Caldwell’s work offers a rich account of how those who have gone before us have conceived of these things, as well as pointing us to primary sources for further study. He helps us see that, beyond the emotion and the changed lives of the successive waves of revivals, there were prayerful and thoughtful human agents whose understanding of the ways of God in salvation shaped and energized their preaching and pastoral ministry.

Review: Demanding Liberty

demanding liberty

Demanding Liberty: An Untold Story of American Religious FreedomBrandon J. O’Brien. Downers Grove: InterVarsity Press, 2018.

Summary: Looks at the history of the struggle for religious freedom in America through a study of the efforts of Reverend Isaac Backus to secure a religious freedom that negotiated a third way between established religion and secularism.

One of the messages of this book is that in order to understand the present time and how to move forward, we do well to look back. Brandon J. O’Brien believes that our present discussions about religious liberty and how we sustain that freedom do well to be informed by understanding the history of religious freedom before and during the nation’s founding years. To do that, O’Brien focuses in on the life and advocacy of Baptist minister Isaac Backus. Backus gives the lie to the idea that America was established in the quest for religious freedom. He writes:

“If Isaac Backus were alive today, he would feel the need to correct the misperception that there was ever a “long-standing American tradition of accommodating religious practice and expression” in the years before or even after the Constitution was ratified. He might tell us about the time his mother was arrested for refusing to pay religious taxes. He might tell us about the time a congregation of New England Baptists had their property seized and their orchards destroyed for holding unauthorized worship services. He would almost certainly tell us about the time he debated with John and Samuel Adams about how claiming to defend religious liberty was not enough. The laws had to be enforced if they were to matter at all.”

The book begins by describing the religious history of New England prior to the War of Independence. Even with the Great Awakening, only 17 percent regularly attended worship. One of these was Isaac Backus, who was converted through an awareness of his own sin and a sermon of George Whitfield. He joined a Congregational Church but due to their “Half way covenant” that allowed people to commune and have their children baptized without a clear account of their conversion, soon became a “Separate.” During this time, he experienced a call of the Holy Spirit to preach and began itinerating to other “Separate” churches. Eventually, he concluded that infant baptism was inconsistent with his understanding of conversion and joined the Baptists.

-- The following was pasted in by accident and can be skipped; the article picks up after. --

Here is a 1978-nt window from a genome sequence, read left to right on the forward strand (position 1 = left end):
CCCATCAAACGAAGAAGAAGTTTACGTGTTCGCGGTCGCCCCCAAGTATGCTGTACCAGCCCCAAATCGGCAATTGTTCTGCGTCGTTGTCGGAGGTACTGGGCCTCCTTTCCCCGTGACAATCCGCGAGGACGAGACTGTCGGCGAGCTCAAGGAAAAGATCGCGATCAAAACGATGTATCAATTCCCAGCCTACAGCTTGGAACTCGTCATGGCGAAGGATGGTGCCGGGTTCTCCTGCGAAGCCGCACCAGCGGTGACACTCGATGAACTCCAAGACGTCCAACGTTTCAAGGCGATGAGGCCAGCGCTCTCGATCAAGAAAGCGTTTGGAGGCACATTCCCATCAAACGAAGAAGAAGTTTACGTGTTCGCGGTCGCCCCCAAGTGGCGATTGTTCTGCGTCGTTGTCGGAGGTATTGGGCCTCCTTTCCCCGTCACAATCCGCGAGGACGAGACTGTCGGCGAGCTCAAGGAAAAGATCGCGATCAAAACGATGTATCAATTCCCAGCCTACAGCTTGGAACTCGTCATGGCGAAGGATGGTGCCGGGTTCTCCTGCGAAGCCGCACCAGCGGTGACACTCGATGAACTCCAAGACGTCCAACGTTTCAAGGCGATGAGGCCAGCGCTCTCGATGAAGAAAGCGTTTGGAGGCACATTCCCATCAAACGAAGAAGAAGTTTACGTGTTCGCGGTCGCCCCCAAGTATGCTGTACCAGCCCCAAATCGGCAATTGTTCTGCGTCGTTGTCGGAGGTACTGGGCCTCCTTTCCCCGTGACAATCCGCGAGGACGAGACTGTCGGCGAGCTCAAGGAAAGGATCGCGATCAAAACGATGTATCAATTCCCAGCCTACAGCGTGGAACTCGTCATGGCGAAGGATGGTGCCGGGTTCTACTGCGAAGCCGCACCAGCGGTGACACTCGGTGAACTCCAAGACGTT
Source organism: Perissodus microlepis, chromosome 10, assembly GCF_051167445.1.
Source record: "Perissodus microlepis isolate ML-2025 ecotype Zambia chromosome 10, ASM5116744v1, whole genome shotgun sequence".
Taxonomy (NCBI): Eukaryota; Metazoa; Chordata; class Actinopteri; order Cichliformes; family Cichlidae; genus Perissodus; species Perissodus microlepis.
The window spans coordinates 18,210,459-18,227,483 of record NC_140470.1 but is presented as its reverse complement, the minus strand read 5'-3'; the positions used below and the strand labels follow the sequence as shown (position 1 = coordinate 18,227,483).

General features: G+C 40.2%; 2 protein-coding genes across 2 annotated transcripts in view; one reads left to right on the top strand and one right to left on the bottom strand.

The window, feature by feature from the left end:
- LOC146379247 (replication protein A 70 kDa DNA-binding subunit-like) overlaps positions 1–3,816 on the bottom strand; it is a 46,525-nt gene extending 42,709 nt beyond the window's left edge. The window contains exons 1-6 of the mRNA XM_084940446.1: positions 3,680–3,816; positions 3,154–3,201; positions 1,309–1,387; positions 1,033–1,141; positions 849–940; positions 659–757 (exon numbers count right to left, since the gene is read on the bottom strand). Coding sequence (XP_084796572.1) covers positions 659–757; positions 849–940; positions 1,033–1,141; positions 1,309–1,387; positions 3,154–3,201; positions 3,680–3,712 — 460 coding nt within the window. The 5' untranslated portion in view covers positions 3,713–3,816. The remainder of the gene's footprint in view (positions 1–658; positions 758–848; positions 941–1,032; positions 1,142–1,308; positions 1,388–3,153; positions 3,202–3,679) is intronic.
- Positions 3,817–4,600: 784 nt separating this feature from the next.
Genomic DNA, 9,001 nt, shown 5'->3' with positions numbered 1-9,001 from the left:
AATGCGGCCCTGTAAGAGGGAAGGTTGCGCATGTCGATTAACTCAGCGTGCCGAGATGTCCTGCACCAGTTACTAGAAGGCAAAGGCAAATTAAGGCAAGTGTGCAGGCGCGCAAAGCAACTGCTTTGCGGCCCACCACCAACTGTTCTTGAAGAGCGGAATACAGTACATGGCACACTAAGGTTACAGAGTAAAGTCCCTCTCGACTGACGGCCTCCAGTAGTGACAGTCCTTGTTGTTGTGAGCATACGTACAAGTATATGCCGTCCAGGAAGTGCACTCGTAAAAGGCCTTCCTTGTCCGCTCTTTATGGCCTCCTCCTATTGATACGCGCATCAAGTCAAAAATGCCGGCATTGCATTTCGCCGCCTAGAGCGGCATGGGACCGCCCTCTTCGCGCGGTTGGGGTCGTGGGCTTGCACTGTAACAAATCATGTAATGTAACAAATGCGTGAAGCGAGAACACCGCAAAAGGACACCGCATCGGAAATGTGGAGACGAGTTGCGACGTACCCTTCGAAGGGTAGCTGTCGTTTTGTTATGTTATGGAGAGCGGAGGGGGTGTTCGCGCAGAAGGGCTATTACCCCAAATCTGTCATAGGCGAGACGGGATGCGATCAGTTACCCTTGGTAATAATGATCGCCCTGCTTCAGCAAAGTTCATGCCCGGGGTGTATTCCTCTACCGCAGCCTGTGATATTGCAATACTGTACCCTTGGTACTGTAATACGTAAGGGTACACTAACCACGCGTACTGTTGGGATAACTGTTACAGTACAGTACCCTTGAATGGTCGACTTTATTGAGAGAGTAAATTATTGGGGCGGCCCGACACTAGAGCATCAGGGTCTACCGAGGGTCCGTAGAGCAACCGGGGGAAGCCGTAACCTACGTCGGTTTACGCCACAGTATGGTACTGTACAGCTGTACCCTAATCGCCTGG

All these moves brought legal problems. Congregational churches enjoyed government support through taxes levied on the citizenry. Exemptions for others could be granted but were often ignored resulting in fines and seizures of property. Ministers needed not only a call from God but ministerial training in seminaries and approval of other [Congregational] ministers. To preach without this approval could also result in fines and sanctions. All of this was supported by colonial government. Pilgrims may have come seeking religious freedom but Puritans controlled the narrative, establishing “freedom” that enforced with government support their own religious beliefs to the exclusion of others.

O’Brien chronicles how all this transformed O’Brien into a lifelong advocate for religious freedom. He documented wrongs and even made an eloquent case to the Continental Congress, albeit framing it in religious rather than public square terms. He argued for a system that upheld neither a theocracy nor advocated an utterly secular state, but one where religious freedom for all was protected and valued, and where government privileged no belief. In 1779 he formulated a Bill of Rights that anticipated that eventually incorporated into the Constitution. He lived to see the First Amendment ratified.

Throughout the book, O’Brien moves back and forth between past and present, drawing parallels about divisions over religious freedom, when a majority becomes a minority, different perceptions of what it means to be marginalized, the importance for creating space for principled disagreement and the paradox of influence in the halls of power while losing influence in the wider culture. The book explores both what is at stake in our efforts to uphold religious liberties both for ourselves and others and raises intriguing questions about the parallel quest for civil liberties, which often have lagged far behind.  Should not the two go together? And yet often religious believers resist those pressing for greater civil liberties and rights.

This is a timely work on an important current discussion that has always been at the heart of what it means to be a country committed to “liberty and justice for all.”